This morning’s session was particularly exciting (disclaimer: I might be a bit biased!), Titled: “Into the Weeds: Lifting the Curtain from Aquatic Vegetation Ecology in the Delta”, with the session lead by one of my fellowship mentors: Dr. Louise Conrad (DWR).  Myself, Louise, and several others all gave presentations on the current state of invasive aquatic weeds in the Sacramento-San Joaquin and potential management implications (and of course including biological control!).

Also- while I was at the conference, I took myself on a running tour during the lunch hours as I’ve never been to Folsom, and it is a beautiful place. Here are some photos demonstrating the beauty and rich history in this cute town. You should definitely visit if you have a chance and plan to go outdoors!

Since I’m so close to Tahoe- Im going to go on a quick snowboarding trip on Saturday before I head back to the East Bay! Hopefully the storm holds off just enough to preserve my view of Lake Tahoe while boarding down the slopes!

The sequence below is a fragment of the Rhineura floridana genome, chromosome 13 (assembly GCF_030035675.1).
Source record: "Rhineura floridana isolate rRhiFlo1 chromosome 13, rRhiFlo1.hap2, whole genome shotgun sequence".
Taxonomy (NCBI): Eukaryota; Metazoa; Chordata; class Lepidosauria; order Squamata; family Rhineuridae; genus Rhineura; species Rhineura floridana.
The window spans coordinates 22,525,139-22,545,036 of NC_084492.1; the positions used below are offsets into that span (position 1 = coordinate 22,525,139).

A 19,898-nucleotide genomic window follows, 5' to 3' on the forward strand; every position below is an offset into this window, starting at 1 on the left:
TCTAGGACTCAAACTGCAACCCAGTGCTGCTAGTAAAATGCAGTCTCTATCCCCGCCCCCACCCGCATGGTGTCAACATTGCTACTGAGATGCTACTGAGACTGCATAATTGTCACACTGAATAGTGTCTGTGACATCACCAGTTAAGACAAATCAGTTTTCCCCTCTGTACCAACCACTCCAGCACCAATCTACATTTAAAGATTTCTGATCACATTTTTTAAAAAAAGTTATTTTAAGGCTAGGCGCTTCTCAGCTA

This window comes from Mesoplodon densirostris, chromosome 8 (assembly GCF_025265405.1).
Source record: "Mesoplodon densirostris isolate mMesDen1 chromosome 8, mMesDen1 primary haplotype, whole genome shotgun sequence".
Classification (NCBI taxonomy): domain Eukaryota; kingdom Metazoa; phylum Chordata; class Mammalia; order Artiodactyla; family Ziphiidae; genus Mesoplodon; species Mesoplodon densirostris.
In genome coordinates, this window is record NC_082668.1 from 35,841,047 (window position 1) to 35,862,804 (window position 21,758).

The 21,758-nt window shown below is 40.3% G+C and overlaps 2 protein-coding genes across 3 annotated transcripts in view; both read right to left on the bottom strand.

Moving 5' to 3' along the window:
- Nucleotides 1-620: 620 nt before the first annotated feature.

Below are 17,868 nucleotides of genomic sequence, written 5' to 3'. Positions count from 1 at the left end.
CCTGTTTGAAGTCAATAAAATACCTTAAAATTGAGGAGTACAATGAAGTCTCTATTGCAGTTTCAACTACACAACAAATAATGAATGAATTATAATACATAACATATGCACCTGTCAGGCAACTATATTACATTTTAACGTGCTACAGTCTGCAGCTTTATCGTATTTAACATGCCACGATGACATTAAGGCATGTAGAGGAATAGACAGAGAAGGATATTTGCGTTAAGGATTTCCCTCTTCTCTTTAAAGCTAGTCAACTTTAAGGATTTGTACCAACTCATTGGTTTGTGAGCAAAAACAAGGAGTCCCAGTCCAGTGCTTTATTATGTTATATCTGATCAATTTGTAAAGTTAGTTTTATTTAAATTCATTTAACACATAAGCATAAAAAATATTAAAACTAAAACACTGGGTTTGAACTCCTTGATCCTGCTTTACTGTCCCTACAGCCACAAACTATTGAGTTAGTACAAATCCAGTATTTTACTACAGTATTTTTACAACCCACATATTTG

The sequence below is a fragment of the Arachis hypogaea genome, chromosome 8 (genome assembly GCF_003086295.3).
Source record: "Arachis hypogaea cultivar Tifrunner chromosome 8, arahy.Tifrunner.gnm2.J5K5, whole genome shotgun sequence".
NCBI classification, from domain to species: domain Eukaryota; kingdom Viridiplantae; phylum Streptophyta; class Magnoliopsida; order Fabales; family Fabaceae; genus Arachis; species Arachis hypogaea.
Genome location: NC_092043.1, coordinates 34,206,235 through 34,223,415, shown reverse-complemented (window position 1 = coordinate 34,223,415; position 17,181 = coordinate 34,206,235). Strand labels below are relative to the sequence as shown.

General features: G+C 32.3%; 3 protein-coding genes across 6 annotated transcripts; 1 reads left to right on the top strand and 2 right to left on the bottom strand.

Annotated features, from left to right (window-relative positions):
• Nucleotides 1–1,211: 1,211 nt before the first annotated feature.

Research update, the 2016 Delta Science Conference and GAMM analysis

Its been a while since my last post as I was busy in the lab and field preparing for the Delta Science Conference (Nov. 15-17 2016)  in Sacramento, Ca (and then of course the holidays happened!). The  Delta Science conference was terrific, I met a lot of great and friendly researchers from many different agencies and institutions.

Here is the link to my abstract for the conference. 

At this conference, I discussed my work as a Delta Science postdoctoral fellow, working with Paul Pratt’s laboratory at the USDA on understanding mechanisms for effective biological control of water hyacinth, with a focus on the weevil Neochetina bruchi. 

A manuscript on our latest findings is being prepared for submission-but for now keep reading below for a brief overview and update on my work. Also related to this blog is a recent post of mine on the UCANR DRAAWP Blog (Link).